Skip to navigation Skip to content


The Connecticut Chapter works to improve the quality of life for people affected by MS in Connecticut and raise funds for critical MS research. Join the movement toward a world free of MS.


Governor's Chief of Staff Honored, $450,000 Raised For MS

October 31, 2013

Lisa Gerrol, president and CEO of the National MS Society, Connecticut Chapter, presents Mark Ojakian, chief of staff in the Governor’s Office with the 2013 Man of The Year Award. The award was presented on Thursday, Oct. 24, at a reception hosted by the chapter at The Society Room inHartford. Ojakian, of West Hartford, is very familiar with the effects of MS. After years of combatting unpredictable physical symptoms, his father, Gene Ojakian, was diagnosed with MS. Sixteen years following Gene’s diagnosis, Mark’s younger brother, Paul, was also diagnosed with multiple sclerosis, followed two years later by his sister, Cathy’s, diagnosis. Through past events, Ojakian, a 10-year member of the Connecticut Chapter board of trustees, has raised more than $225,000 to benefit the National MS Society. Funds raised by the Man of the Year Celebration, which also commemorated Ojakian’s 60th birthday, bring his total fundraising to $450,000. For more information about multiple sclerosis, its effects and the many ways the National MS Society assists people living with MS, visit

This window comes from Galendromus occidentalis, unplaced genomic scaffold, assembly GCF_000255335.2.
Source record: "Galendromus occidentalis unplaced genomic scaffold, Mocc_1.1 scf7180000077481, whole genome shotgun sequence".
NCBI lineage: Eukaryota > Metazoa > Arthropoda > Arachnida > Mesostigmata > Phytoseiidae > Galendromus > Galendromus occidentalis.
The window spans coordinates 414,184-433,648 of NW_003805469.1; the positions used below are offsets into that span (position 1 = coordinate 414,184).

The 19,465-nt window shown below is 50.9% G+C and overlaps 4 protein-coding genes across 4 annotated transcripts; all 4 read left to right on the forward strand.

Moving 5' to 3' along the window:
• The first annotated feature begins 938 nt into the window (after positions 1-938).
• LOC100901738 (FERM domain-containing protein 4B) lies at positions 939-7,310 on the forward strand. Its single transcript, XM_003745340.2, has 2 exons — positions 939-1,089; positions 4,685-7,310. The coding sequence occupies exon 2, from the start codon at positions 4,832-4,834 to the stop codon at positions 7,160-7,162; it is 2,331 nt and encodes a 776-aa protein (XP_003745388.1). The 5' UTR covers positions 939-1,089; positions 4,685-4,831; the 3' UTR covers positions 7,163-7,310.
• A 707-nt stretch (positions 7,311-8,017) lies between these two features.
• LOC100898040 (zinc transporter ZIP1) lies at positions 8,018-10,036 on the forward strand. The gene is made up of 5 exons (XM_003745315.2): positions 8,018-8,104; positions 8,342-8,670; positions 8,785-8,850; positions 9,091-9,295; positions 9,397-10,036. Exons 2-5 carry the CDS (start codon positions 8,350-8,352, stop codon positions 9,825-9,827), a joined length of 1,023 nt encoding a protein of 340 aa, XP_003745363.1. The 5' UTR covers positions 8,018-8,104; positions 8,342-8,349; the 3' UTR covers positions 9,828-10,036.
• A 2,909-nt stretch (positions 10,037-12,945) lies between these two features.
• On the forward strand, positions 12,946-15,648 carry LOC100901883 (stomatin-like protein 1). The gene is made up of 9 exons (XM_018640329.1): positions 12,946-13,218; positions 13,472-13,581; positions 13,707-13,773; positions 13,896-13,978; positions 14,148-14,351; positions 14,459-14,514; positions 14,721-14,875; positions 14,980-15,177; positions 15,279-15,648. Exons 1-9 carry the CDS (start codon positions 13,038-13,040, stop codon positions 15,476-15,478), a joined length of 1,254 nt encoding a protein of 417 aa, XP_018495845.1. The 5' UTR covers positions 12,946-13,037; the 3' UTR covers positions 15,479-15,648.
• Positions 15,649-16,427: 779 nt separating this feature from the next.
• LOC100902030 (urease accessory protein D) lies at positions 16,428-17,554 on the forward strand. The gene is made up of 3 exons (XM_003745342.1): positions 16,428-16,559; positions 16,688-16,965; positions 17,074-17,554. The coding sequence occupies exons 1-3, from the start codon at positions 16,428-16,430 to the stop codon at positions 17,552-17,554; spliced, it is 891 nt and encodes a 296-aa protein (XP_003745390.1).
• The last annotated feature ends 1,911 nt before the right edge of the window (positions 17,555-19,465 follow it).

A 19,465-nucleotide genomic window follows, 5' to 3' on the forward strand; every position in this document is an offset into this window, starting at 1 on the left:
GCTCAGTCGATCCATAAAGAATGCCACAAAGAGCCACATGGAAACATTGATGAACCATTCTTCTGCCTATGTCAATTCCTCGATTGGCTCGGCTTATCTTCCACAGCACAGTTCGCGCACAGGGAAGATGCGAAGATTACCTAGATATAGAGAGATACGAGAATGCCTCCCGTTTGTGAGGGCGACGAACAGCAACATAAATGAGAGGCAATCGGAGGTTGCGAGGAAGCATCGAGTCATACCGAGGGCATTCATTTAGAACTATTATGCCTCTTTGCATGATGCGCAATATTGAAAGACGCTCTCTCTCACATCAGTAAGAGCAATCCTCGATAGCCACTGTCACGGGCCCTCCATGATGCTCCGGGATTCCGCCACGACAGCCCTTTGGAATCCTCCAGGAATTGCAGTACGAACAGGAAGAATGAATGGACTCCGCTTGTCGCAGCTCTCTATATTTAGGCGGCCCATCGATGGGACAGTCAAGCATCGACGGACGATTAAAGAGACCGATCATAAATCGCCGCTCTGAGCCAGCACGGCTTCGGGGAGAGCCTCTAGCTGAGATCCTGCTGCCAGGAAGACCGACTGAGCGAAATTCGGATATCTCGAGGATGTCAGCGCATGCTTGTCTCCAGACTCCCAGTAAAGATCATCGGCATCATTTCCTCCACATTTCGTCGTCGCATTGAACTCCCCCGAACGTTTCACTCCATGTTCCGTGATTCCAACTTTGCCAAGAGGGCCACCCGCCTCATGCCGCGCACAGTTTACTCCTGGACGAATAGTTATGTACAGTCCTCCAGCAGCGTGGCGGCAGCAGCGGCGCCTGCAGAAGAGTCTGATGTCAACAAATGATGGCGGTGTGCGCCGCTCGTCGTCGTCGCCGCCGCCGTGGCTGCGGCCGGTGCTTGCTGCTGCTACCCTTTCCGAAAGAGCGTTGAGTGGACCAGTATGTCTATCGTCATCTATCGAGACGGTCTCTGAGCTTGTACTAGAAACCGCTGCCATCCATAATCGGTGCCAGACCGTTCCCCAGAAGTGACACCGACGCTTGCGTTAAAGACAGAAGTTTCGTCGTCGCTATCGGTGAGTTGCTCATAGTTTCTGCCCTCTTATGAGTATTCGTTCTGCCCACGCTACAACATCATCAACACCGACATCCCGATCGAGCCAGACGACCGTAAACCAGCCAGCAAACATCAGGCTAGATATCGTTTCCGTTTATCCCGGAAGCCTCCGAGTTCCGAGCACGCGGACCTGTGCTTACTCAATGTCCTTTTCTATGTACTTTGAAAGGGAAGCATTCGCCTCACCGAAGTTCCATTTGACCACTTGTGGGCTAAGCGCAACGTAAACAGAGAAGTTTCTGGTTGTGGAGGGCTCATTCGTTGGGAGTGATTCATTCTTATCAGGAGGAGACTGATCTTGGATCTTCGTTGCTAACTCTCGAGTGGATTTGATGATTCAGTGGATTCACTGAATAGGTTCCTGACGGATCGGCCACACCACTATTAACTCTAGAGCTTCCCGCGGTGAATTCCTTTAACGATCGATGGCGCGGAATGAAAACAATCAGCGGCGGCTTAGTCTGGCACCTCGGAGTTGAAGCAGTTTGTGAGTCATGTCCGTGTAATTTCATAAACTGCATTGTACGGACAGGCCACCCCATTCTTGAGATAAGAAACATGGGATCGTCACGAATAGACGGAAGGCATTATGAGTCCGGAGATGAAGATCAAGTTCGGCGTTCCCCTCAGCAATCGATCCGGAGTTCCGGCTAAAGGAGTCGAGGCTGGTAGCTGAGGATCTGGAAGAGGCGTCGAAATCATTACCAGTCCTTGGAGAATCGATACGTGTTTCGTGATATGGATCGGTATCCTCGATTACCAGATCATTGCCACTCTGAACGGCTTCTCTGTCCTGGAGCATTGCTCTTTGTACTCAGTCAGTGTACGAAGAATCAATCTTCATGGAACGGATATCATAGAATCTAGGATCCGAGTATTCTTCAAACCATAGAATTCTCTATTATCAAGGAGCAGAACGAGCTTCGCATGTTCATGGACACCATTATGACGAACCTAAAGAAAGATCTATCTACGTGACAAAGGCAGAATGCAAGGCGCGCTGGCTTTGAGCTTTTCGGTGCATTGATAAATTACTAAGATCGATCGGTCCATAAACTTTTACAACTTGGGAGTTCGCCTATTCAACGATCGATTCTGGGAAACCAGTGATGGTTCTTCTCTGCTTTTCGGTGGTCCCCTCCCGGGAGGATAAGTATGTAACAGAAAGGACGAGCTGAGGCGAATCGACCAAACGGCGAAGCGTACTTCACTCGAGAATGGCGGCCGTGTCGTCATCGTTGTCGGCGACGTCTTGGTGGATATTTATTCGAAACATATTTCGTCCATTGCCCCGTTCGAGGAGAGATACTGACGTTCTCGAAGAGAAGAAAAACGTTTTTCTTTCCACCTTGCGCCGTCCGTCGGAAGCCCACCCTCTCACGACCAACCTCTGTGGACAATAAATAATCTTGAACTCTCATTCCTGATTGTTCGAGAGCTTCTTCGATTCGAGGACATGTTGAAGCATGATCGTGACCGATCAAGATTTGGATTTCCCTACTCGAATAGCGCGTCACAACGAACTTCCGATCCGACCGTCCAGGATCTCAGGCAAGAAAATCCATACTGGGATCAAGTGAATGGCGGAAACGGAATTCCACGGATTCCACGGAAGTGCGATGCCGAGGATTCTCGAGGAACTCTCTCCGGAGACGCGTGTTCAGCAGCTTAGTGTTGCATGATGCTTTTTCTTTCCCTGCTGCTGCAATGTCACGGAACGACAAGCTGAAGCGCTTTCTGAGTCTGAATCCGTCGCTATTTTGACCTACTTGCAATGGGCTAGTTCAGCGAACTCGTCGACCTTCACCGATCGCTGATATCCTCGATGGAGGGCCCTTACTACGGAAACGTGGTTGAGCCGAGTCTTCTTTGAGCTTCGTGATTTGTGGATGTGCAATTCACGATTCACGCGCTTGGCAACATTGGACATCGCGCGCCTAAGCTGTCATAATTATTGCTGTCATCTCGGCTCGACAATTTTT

About the Connecticut Chapter of the National Multiple Sclerosis (MS) Society

The Connecticut Chapter strives to provide knowledge and assistance to help people with MS and their families maintain the highest possible quality of life. These goals are achieved through vital national and local programs.

About Multiple Sclerosis

Multiple sclerosis is an unpredictable, often disabling disease of the central nervous system that disrupts the flow of information within the brain, and between the brain and body. Symptoms range from numbness and tingling to blindness and paralysis. The progress, severity and specific symptoms of MS in any one person cannot yet be predicted, but advances in research and treatment are leading to better understanding and moving us closer to a world free of MS. Most people with MS are diagnosed between the ages of 20 and 50, with at least two to three times more women than men being diagnosed with the disease. MS affects more than 2.3 million people worldwide.


Chapter Home News
Master Page Does Not Exist